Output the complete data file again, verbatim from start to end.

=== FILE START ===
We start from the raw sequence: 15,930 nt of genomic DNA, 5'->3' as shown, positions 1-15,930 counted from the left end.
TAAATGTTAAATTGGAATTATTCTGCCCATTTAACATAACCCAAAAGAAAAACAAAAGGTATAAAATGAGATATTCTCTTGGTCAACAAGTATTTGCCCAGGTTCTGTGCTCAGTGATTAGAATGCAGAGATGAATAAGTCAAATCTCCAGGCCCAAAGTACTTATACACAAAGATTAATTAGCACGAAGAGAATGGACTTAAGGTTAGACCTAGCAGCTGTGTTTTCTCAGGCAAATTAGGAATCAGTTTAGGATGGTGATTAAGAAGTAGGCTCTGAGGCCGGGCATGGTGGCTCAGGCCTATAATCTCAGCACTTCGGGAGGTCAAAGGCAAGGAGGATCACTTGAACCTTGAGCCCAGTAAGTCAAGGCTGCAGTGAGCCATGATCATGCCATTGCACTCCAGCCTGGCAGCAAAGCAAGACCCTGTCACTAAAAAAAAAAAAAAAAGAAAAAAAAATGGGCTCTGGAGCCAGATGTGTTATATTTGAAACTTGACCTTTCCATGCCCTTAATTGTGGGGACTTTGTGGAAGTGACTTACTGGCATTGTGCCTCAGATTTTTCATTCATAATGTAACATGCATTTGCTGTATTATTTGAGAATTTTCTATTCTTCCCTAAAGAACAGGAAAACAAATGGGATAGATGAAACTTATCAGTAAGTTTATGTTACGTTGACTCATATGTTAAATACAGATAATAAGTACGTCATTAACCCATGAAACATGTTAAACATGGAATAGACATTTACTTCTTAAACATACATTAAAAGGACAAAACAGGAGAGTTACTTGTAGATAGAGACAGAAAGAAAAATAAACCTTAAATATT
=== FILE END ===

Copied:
We start from the raw sequence: 15,930 nt of genomic DNA, 5'->3' as shown, positions 1-15,930 counted from the left end.
TAAATGTTAAATTGGAATTATTCTGCCCATTTAACATAACCCAAAAGAAAAACAAAAGGTATAAAATGAGATATTCTCTTGGTCAACAAGTATTTGCCCAGGTTCTGTGCTCAGTGATTAGAATGCAGAGATGAATAAGTCAAATCTCCAGGCCCAAAGTACTTATACACAAAGATTAATTAGCACGAAGAGAATGGACTTAAGGTTAGACCTAGCAGCTGTGTTTTCTCAGGCAAATTAGGAATCAGTTTAGGATGGTGATTAAGAAGTAGGCTCTGAGGCCGGGCATGGTGGCTCAGGCCTATAATCTCAGCACTTCGGGAGGTCAAAGGCAAGGAGGATCACTTGAACCTTGAGCCCAGTAAGTCAAGGCTGCAGTGAGCCATGATCATGCCATTGCACTCCAGCCTGGCAGCAAAGCAAGACCCTGTCACTAAAAAAAAAAAAAAAAGAAAAAAAAATGGGCTCTGGAGCCAGATGTGTTATATTTGAAACTTGACCTTTCCATGCCCTTAATTGTGGGGACTTTGTGGAAGTGACTTACTGGCATTGTGCCTCAGATTTTTCATTCATAATGTAACATGCATTTGCTGTATTATTTGAGAATTTTCTATTCTTCCCTAAAGAACAGGAAAACAAATGGGATAGATGAAACTTATCAGTAAGTTTATGTTACGTTGACTCATATGTTAAATACAGATAATAAGTACGTCATTAACCCATGAAACATGTTAAACATGGAATAGACATTTACTTCTTAAACATACATTAAAAGGACAAAACAGGAGAGTTACTTGTAGATAGAGACAGAAAGAAAAATAAACCTTAAATATT